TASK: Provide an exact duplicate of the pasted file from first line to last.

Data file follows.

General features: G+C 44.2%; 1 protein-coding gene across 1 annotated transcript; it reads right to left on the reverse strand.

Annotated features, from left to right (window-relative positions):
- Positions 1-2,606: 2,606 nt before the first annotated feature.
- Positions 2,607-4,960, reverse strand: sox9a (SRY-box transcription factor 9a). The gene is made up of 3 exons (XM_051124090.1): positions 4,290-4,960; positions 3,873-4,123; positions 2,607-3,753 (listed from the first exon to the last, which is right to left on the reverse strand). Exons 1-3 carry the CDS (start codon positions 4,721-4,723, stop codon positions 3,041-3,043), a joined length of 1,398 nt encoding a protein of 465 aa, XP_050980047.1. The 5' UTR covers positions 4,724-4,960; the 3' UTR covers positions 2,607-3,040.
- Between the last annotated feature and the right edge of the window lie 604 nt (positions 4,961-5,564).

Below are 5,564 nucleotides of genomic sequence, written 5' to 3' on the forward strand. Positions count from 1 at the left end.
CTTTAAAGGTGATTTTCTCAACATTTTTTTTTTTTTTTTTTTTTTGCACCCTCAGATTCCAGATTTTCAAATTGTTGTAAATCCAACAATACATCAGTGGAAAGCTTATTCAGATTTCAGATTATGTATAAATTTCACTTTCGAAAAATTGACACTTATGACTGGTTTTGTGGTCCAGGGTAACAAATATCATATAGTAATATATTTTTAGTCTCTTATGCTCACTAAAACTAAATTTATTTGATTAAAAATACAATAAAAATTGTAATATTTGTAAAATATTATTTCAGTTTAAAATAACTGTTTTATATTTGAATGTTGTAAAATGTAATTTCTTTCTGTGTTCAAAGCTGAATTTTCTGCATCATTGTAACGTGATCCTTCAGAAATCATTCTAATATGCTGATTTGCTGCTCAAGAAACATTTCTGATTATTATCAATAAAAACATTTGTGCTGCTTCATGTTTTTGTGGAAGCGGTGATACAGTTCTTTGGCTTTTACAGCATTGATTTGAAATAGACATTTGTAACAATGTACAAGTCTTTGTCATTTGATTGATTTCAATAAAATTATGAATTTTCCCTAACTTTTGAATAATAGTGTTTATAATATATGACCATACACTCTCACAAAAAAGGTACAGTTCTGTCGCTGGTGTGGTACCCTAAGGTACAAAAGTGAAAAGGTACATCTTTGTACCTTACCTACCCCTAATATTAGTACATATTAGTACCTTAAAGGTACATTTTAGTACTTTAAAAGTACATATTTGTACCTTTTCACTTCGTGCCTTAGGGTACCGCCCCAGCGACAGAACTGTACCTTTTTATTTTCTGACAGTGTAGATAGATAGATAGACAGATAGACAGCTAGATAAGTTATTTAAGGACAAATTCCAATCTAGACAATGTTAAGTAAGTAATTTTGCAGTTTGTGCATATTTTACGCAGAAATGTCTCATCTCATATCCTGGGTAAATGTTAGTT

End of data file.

General features: G+C 44.2%; 1 protein-coding gene across 1 annotated transcript; it reads right to left on the reverse strand.

Annotated features, from left to right (window-relative positions):
- Positions 1-2,606: 2,606 nt before the first annotated feature.
- Positions 2,607-4,960, reverse strand: sox9a (SRY-box transcription factor 9a). The gene is made up of 3 exons (XM_051124090.1): positions 4,290-4,960; positions 3,873-4,123; positions 2,607-3,753 (listed from the first exon to the last, which is right to left on the reverse strand). Exons 1-3 carry the CDS (start codon positions 4,721-4,723, stop codon positions 3,041-3,043), a joined length of 1,398 nt encoding a protein of 465 aa, XP_050980047.1. The 5' UTR covers positions 4,724-4,960; the 3' UTR covers positions 2,607-3,040.
- Between the last annotated feature and the right edge of the window lie 604 nt (positions 4,961-5,564).

Below are 5,564 nucleotides of genomic sequence, written 5' to 3' on the forward strand. Positions count from 1 at the left end.
CTTTAAAGGTGATTTTCTCAACATTTTTTTTTTTTTTTTTTTTTTGCACCCTCAGATTCCAGATTTTCAAATTGTTGTAAATCCAACAATACATCAGTGGAAAGCTTATTCAGATTTCAGATTATGTATAAATTTCACTTTCGAAAAATTGACACTTATGACTGGTTTTGTGGTCCAGGGTAACAAATATCATATAGTAATATATTTTTAGTCTCTTATGCTCACTAAAACTAAATTTATTTGATTAAAAATACAATAAAAATTGTAATATTTGTAAAATATTATTTCAGTTTAAAATAACTGTTTTATATTTGAATGTTGTAAAATGTAATTTCTTTCTGTGTTCAAAGCTGAATTTTCTGCATCATTGTAACGTGATCCTTCAGAAATCATTCTAATATGCTGATTTGCTGCTCAAGAAACATTTCTGATTATTATCAATAAAAACATTTGTGCTGCTTCATGTTTTTGTGGAAGCGGTGATACAGTTCTTTGGCTTTTACAGCATTGATTTGAAATAGACATTTGTAACAATGTACAAGTCTTTGTCATTTGATTGATTTCAATAAAATTATGAATTTTCCCTAACTTTTGAATAATAGTGTTTATAATATATGACCATACACTCTCACAAAAAAGGTACAGTTCTGTCGCTGGTGTGGTACCCTAAGGTACAAAAGTGAAAAGGTACATCTTTGTACCTTACCTACCCCTAATATTAGTACATATTAGTACCTTAAAGGTACATTTTAGTACTTTAAAAGTACATATTTGTACCTTTTCACTTCGTGCCTTAGGGTACCGCCCCAGCGACAGAACTGTACCTTTTTATTTTCTGACAGTGTAGATAGATAGATAGACAGATAGACAGCTAGATAAGTTATTTAAGGACAAATTCCAATCTAGACAATGTTAAGTAAGTAATTTTGCAGTTTGTGCATATTTTACGCAGAAATGTCTCATCTCATATCCTGGGTAAATGTTAGTT